- Each day a weatherman gives a probability p of rain for the next day and each day it either rains or it doesn t. How do we judge the quality of theseMessage 1 of 2 , Feb 2, 2005View Source
Each day a weatherman gives a probability p of rain for the next day and each day it either rains or it doesn't. How do we judge the quality of these forecasts? A first attempt uses linear scores, p if it rains, 1-p if it doesn't. However when you analyze this system the weatherman should predict p=1 if his belief is greater than 1/2 and p=0 otherwise.
A better measure is the log loss. The weatherman gets penalized -log(p) if it rains and -log(1-p) if it doesn't. A weatherman now has the incentive to announce his belief. There are other scoring functions with this property but the log loss has some nice properties such as the best a weather could hope to achieve is exactly the entropy of the distribution. The log loss and other measures are often used to analyze prediction mechanisms such as information markets.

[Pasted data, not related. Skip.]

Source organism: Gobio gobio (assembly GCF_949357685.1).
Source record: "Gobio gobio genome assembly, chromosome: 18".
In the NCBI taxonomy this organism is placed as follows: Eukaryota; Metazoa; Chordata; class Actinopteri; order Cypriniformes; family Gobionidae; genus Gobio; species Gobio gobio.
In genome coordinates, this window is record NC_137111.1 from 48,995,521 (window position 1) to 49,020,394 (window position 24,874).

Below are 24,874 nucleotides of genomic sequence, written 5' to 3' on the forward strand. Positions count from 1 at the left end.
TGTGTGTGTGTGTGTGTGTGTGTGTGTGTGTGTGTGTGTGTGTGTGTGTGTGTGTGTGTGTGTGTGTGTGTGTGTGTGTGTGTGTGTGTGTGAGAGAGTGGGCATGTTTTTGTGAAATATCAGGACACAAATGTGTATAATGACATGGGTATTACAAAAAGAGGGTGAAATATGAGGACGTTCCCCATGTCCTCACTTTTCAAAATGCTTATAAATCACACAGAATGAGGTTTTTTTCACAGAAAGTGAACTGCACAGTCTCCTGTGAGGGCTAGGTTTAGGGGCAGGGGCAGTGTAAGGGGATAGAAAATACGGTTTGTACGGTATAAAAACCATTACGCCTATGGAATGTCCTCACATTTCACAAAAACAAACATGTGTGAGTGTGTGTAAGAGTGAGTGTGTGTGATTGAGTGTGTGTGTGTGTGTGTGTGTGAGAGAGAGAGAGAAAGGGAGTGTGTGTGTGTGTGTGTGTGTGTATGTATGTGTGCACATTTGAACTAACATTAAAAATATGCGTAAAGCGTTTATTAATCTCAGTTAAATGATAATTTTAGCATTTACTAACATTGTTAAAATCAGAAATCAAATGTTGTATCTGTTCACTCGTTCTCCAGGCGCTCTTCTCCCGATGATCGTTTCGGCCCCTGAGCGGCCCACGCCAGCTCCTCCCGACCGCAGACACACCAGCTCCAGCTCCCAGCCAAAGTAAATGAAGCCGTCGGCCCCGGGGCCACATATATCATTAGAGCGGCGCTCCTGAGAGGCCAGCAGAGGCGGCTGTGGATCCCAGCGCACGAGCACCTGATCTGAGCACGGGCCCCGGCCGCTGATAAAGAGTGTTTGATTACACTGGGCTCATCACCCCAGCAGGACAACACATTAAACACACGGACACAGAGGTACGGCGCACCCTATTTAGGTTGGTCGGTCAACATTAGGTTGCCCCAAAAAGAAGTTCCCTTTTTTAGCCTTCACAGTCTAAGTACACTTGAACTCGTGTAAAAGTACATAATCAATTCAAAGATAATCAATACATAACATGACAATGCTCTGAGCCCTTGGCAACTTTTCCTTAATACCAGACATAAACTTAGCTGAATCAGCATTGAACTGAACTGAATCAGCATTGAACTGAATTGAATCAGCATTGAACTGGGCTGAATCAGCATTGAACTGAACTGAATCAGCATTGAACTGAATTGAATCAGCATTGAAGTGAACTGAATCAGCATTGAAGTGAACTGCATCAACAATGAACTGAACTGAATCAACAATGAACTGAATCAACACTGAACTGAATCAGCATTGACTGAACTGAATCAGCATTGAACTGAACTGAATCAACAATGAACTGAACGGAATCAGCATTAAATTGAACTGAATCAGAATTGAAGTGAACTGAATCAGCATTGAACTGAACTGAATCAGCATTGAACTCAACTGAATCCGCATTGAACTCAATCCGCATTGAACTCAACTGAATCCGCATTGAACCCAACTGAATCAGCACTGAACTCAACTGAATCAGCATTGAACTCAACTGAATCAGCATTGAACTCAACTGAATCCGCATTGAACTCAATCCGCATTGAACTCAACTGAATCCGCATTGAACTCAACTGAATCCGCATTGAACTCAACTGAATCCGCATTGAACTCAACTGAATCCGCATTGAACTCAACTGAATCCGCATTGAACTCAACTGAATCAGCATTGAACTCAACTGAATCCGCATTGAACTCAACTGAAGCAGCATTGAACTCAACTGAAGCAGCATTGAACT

Dean Foster and Rakesh Vohra have a different take looking at a notion called calibration. Here you take all the days that the weatherman predicted 70% chance of rain and check that 70% of those days it actually rained. A prediction algorithm calibrates a binary sequence if for finite set of allowed probabilities, each of the subsequences consisting of predictions of probability p have about a p fraction of ones. Foster and Vohra showed that some probabilistic calibration scheme will calibrate every sequence in the limit. In other words you can be a great weatherman in the calibration sense just by looking at the history of rain and forgoing that pesky meterological training.
Dean Foster and Sham Kakade gave a couple of interesting talks at the Bounded Rationality workshop giving a deterministic scheme that achieves a weak form of calibration and use it to learn Nash equilibirum in infinite repeated games.
Posted by Lance to Computational Complexity at 2/2/2005 07:48:50 AM